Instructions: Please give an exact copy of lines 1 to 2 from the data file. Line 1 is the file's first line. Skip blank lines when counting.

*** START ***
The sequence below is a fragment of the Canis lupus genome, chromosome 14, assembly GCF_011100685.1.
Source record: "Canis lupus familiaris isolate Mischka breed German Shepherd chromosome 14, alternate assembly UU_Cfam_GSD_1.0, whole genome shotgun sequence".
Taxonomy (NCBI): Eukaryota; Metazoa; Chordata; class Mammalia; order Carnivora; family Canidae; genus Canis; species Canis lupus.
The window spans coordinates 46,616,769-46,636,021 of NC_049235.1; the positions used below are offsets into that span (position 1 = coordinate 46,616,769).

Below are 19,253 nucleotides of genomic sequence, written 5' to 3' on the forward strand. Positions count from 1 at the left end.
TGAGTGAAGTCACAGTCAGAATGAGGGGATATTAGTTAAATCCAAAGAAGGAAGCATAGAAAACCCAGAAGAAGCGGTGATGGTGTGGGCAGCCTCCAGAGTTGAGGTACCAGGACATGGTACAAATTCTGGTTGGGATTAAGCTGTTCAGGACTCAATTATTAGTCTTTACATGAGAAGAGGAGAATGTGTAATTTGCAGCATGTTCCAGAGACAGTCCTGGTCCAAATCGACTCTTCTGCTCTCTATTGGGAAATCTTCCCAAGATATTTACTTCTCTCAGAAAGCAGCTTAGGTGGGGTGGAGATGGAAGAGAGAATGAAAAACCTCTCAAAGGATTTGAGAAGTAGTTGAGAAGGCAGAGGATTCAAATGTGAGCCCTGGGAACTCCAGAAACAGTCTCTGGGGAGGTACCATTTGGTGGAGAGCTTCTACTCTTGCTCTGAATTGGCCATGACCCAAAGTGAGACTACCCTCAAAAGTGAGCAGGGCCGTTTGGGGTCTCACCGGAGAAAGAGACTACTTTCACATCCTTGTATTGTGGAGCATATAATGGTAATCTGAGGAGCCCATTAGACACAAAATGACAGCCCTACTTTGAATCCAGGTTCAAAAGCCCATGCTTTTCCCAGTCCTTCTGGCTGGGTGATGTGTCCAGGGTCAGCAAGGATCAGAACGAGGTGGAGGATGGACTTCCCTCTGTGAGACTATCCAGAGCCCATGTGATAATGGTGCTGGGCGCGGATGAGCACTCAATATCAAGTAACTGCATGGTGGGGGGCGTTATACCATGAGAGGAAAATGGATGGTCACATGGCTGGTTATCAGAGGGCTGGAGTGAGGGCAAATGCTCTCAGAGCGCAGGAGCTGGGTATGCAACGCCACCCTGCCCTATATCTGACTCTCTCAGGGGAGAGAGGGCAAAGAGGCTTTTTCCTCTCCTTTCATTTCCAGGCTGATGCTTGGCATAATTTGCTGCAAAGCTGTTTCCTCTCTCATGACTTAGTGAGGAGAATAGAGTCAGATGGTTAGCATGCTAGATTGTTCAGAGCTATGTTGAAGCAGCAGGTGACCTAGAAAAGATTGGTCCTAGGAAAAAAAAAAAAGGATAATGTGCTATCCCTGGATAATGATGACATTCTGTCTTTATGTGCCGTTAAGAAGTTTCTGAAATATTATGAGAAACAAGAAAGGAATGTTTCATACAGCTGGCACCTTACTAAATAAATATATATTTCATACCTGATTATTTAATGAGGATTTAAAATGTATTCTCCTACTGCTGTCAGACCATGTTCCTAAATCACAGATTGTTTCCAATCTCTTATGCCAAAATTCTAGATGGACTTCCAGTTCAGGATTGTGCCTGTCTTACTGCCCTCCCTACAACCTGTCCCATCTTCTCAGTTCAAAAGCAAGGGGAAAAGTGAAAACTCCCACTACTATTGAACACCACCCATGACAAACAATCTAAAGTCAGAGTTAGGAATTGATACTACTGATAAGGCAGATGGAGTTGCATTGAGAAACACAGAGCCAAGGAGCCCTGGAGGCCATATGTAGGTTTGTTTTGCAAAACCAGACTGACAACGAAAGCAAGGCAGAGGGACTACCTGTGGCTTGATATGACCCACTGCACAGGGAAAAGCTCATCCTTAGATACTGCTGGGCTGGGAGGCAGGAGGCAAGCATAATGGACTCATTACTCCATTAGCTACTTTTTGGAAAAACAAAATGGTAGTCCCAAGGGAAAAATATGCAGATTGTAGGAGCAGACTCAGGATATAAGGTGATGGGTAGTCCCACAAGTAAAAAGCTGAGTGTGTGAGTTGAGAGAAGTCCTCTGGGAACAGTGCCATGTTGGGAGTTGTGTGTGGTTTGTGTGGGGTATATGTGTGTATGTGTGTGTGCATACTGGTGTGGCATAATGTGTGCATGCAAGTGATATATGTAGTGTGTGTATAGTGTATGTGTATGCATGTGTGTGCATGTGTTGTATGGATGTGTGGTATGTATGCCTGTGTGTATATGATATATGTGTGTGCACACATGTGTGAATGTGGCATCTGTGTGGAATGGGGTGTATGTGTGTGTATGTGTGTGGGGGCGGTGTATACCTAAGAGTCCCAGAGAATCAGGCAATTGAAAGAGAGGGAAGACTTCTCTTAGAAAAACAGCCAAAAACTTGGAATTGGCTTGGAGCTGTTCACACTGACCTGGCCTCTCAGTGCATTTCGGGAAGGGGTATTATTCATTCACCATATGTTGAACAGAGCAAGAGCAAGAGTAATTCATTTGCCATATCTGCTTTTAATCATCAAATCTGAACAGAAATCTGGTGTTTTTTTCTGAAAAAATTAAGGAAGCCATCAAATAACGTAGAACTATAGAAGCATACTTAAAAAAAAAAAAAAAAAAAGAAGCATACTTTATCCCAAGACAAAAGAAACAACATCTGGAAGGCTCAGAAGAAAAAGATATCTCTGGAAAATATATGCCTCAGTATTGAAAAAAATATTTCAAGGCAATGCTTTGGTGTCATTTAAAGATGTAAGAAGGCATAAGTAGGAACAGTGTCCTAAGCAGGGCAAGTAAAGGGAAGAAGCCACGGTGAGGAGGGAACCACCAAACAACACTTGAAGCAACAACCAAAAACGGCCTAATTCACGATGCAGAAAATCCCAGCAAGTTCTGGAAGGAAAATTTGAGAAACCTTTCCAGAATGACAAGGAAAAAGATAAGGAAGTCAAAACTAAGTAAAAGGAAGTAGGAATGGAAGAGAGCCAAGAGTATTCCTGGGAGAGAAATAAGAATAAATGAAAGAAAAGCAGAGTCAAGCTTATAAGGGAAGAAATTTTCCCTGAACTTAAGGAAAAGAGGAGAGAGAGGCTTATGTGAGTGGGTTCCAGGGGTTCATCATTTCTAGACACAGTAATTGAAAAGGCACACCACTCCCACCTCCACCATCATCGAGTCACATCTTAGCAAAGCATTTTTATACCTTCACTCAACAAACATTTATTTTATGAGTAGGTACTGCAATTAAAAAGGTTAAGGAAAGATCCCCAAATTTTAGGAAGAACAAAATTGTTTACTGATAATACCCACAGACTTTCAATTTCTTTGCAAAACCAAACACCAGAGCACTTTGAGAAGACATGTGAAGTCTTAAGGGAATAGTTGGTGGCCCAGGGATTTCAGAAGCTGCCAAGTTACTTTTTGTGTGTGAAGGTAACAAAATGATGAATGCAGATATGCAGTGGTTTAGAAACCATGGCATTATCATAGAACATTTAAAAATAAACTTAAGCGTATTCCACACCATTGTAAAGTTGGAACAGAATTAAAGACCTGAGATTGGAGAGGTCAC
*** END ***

The sequence below is a fragment of the Canis lupus genome, chromosome 14, assembly GCF_011100685.1.
Source record: "Canis lupus familiaris isolate Mischka breed German Shepherd chromosome 14, alternate assembly UU_Cfam_GSD_1.0, whole genome shotgun sequence".